26. The method of claim 20 which the flow is stopped in step (d) by a sensor responsive to optical change as different fluid components pass the sensor.
27. In a process wherein blood is separated into a first blood component and second blood component in a blood processing chamber mounted on a centrifuge rotor and first blood component is thereafter caused to flow through an outlet port of said chamber through a conduit and into a receiver container:
The improvement of causing said less dense and more dense components to accumulate at diagonally opposite inlet and outlet ports on said chamber by orienting the chamber with respect to the axis of the center of rotation of the centrifuge.
28. The improvement of claim 27 in which the chamber comprises a generally planar flexible bag and supernatant accumulates at a corner of said bag nearest the axis of the center of rotation while RBC's accumulate at a corner of said bag furthest from said axis.
29. The improvement of claim 28 in which the RBC's are washed by a washing solution.
30. The improvement of claim 29 in which the supernatant resulting from washing the RBC's is expressed to a receptacle mounted on said rotor.
31. Blood processing apparatus for seperation of blood components by centrifugation comprising:
(a) a first flexible bag wherein lighter density components accumulate at a first location within said bag and heavier components accumulate at a second location diagonally opposite said first location and wherein ports are located at said first and second location;
(b) a first fluid conduit fixedly connected to the second location at a lower corner of the first bag, said conduit having a bag spike on one end thereof; and
(c) a second bag coupled by a second fluid conduit to said first location at a corner diagonally opposite the lower corner.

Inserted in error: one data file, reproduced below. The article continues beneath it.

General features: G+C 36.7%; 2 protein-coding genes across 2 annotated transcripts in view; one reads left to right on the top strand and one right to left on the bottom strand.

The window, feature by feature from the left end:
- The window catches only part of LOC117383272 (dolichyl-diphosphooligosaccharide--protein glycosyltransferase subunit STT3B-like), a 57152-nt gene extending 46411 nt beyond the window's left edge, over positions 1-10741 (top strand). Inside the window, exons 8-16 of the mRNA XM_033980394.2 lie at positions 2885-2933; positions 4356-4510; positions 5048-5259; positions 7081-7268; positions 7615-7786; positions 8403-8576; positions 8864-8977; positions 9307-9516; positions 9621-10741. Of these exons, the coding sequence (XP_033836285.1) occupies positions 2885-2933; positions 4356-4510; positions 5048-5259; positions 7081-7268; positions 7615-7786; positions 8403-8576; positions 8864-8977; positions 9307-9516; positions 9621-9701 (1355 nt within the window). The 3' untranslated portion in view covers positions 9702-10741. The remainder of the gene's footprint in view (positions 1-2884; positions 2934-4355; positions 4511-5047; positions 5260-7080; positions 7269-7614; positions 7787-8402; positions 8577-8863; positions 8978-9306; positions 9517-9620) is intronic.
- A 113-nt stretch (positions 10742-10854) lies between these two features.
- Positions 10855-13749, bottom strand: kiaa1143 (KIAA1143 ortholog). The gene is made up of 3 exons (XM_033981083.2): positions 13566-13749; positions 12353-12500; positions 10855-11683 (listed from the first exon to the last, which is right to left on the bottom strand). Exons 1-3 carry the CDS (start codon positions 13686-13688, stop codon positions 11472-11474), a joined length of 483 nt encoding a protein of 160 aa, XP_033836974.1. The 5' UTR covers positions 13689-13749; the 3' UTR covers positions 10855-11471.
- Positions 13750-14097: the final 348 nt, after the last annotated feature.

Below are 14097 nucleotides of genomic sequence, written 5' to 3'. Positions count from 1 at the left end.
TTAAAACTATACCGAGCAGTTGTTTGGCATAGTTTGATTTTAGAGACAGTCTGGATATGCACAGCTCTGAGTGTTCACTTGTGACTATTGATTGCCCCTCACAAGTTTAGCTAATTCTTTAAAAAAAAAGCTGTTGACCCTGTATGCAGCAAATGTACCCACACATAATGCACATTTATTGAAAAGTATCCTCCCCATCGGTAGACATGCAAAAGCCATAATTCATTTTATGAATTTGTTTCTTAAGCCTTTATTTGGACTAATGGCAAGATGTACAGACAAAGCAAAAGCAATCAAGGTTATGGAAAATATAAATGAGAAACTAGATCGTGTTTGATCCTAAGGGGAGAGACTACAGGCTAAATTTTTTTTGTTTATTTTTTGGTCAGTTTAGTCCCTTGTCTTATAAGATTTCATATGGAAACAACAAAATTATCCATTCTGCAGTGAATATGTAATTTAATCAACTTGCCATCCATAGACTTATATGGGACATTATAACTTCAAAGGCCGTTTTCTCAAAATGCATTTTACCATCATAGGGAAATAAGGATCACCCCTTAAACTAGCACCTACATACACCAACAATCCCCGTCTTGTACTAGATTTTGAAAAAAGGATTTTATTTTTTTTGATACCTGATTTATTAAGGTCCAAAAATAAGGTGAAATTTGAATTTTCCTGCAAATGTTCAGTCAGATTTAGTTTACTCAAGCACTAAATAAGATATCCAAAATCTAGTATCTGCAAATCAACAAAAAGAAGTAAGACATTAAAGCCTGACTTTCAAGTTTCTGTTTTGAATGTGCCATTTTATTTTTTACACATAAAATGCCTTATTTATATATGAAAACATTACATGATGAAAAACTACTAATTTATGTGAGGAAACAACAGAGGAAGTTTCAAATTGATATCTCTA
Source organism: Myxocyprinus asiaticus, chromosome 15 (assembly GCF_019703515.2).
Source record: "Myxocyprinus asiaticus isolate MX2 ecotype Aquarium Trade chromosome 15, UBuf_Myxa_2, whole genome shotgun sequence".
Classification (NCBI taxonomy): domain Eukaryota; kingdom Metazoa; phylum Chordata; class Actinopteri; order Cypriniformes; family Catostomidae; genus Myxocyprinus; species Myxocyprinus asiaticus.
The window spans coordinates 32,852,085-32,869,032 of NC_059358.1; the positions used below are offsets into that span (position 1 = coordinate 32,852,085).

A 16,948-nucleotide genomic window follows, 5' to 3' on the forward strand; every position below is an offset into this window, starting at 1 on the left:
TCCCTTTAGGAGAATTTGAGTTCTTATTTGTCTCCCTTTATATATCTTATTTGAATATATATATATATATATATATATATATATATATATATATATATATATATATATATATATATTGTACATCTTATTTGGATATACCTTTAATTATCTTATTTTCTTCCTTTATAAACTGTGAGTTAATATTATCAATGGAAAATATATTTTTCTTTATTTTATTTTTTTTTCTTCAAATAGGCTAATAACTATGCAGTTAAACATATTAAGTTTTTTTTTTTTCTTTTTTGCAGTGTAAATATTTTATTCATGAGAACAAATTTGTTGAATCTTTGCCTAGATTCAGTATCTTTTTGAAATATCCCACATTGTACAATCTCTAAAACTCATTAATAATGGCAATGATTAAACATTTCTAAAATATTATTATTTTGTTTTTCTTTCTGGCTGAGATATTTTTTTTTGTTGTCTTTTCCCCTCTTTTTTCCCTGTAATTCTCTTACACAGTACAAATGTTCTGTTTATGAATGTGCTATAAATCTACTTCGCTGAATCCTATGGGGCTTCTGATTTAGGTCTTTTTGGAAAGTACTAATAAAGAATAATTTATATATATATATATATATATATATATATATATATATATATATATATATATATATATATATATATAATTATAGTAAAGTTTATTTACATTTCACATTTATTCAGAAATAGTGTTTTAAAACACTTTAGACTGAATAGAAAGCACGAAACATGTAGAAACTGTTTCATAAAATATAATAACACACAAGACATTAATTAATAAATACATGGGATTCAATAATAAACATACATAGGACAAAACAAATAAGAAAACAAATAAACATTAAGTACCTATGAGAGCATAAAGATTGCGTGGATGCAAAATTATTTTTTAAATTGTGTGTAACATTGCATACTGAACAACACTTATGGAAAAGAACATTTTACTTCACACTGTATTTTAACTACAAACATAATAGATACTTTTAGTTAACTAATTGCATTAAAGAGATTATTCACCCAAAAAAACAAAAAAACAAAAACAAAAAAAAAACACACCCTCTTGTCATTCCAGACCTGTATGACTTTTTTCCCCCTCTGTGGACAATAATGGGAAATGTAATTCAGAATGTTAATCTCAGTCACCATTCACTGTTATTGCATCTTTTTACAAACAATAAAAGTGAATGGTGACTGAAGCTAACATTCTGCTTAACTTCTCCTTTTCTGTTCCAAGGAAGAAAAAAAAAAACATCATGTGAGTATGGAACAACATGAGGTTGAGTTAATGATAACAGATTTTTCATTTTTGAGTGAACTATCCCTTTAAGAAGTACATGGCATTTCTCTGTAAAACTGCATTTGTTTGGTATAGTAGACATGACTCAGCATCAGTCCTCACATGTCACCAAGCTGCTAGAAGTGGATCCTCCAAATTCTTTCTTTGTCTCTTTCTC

Description
DESCRIPTION

1. Technical Field This invention is in the field of fluid processing and more particularly relates to the centrifugal separation of fluid, such as blood, into two or more components, such as during cell washing or component separation.

2. Background Art It is often desirable to transfuse only the red blood cells to a transfusion recipient since red blood cells (RBC's) are not known to cause an immunological reaction in a recipient.

Present state of the art processes for initially separating donated whole blood into its component elements, such as RBC's, platelets and plasma proteins and white blood cells, are not sufficiently effective in entirely removing substantially all undesirable components from the RBC's.

It is therefore necessary to provide a system and procedure for "washing" the packed RBC's. (Note: The term "packed RBC's" will hereafter be used to refer to unwashed RBC's which have been separated from other whole blood components). The packed RBC's are washed with a wash solution, such as saline, to remove such undesirable components remaining after the initial centrifugal separation. Such undesirable components, unlike RBC's are known to cause adverse transfusion reactions.

The packed RBC's can be washed in a number of ways. One method now in practice is to centrifuge a unit of donor blood in a collection bag and subsequently remove the plasma and buffy coat manually using a plasma expressor leaving packed RBC's in the collection bag. Then the packed RBC's are diluted with saline, centrifuged again, and the supernatant manually removed using an expressor, leaving washed RBC's.

Packed RBC's can also be washed by diluting the packed RBC's with saline in a centrifugal processing bag or bowl and expressing the supernatant through a rotating seal leaving washed cells. The Haemonetics Model 102 cell washing equipment is of the bowl type. (See: The Preparation of Leukocyte-Poor Red Blood Cells: A Comparative Study Meryman et al., Transfusion 20(3):285:287,1980)

The IBM 2991 Cell Washer (generally described in U.S. Pat. Nos. 4,007,871 and 4,010,894) utilizes a spin and agitation method in which packed RBC's are spun within a saline solution in a toroidal chamber of fixed volume and then agitated in the chamber. This process is repeated many times with fresh wash solution until sufficient hematocrit of the washed RBC's is attained. The agitation is required in order to maximize interaction between the wash solution and the packed RBC's. The IBM 2991 is effective in washing but the apparatus is complex and thus expensive and the procedure very time comsuming. (See: Use and Analysis of Saline Washed Red Blood Cells Wooten, M. J., Transfusion 16(5):464 1976)

Accordingly, it would be desirable to provide washing apparatus and methods which are simple, inexpensive and speedy.

DESCRIPTION OF THE INVENTION